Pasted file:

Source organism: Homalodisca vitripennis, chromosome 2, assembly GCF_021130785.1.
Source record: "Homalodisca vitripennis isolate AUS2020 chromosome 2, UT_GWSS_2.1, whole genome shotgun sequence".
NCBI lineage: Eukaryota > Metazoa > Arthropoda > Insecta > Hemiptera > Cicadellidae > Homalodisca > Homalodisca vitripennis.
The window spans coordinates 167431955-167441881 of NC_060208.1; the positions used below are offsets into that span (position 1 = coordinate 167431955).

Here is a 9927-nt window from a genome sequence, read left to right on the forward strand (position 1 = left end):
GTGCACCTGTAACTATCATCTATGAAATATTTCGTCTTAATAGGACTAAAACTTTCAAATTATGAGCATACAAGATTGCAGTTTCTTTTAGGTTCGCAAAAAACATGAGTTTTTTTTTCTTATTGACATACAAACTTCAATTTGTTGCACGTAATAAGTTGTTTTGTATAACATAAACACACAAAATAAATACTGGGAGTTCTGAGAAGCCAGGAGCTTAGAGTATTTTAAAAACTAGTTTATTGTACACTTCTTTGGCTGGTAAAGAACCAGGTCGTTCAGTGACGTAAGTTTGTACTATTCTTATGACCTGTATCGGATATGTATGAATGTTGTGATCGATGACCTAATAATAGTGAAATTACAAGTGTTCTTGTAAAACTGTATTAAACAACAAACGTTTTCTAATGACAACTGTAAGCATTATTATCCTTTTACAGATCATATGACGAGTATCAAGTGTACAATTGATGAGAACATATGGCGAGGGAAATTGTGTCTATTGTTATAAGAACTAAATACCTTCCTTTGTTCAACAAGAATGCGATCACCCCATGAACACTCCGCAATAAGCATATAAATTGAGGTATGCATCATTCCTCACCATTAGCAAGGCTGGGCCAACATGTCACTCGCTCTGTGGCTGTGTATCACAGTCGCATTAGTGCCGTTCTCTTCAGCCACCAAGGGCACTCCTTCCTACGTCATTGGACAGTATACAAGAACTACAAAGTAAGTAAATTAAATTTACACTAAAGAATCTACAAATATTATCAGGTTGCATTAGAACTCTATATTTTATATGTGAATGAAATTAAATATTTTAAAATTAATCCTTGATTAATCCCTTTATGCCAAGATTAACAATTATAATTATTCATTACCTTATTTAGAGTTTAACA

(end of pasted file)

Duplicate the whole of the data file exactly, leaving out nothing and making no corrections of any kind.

Source organism: Homalodisca vitripennis, chromosome 2, assembly GCF_021130785.1.
Source record: "Homalodisca vitripennis isolate AUS2020 chromosome 2, UT_GWSS_2.1, whole genome shotgun sequence".
NCBI lineage: Eukaryota > Metazoa > Arthropoda > Insecta > Hemiptera > Cicadellidae > Homalodisca > Homalodisca vitripennis.
The window spans coordinates 167431955-167441881 of NC_060208.1; the positions used below are offsets into that span (position 1 = coordinate 167431955).

Here is a 9927-nt window from a genome sequence, read left to right on the forward strand (position 1 = left end):
GTGCACCTGTAACTATCATCTATGAAATATTTCGTCTTAATAGGACTAAAACTTTCAAATTATGAGCATACAAGATTGCAGTTTCTTTTAGGTTCGCAAAAAACATGAGTTTTTTTTTCTTATTGACATACAAACTTCAATTTGTTGCACGTAATAAGTTGTTTTGTATAACATAAACACACAAAATAAATACTGGGAGTTCTGAGAAGCCAGGAGCTTAGAGTATTTTAAAAACTAGTTTATTGTACACTTCTTTGGCTGGTAAAGAACCAGGTCGTTCAGTGACGTAAGTTTGTACTATTCTTATGACCTGTATCGGATATGTATGAATGTTGTGATCGATGACCTAATAATAGTGAAATTACAAGTGTTCTTGTAAAACTGTATTAAACAACAAACGTTTTCTAATGACAACTGTAAGCATTATTATCCTTTTACAGATCATATGACGAGTATCAAGTGTACAATTGATGAGAACATATGGCGAGGGAAATTGTGTCTATTGTTATAAGAACTAAATACCTTCCTTTGTTCAACAAGAATGCGATCACCCCATGAACACTCCGCAATAAGCATATAAATTGAGGTATGCATCATTCCTCACCATTAGCAAGGCTGGGCCAACATGTCACTCGCTCTGTGGCTGTGTATCACAGTCGCATTAGTGCCGTTCTCTTCAGCCACCAAGGGCACTCCTTCCTACGTCATTGGACAGTATACAAGAACTACAAAGTAAGTAAATTAAATTTACACTAAAGAATCTACAAATATTATCAGGTTGCATTAGAACTCTATATTTTATATGTGAATGAAATTAAATATTTTAAAATTAATCCTTGATTAATCCCTTTATGCCAAGATTAACAATTATAATTATTCATTACCTTATTTAGAGTTTAACA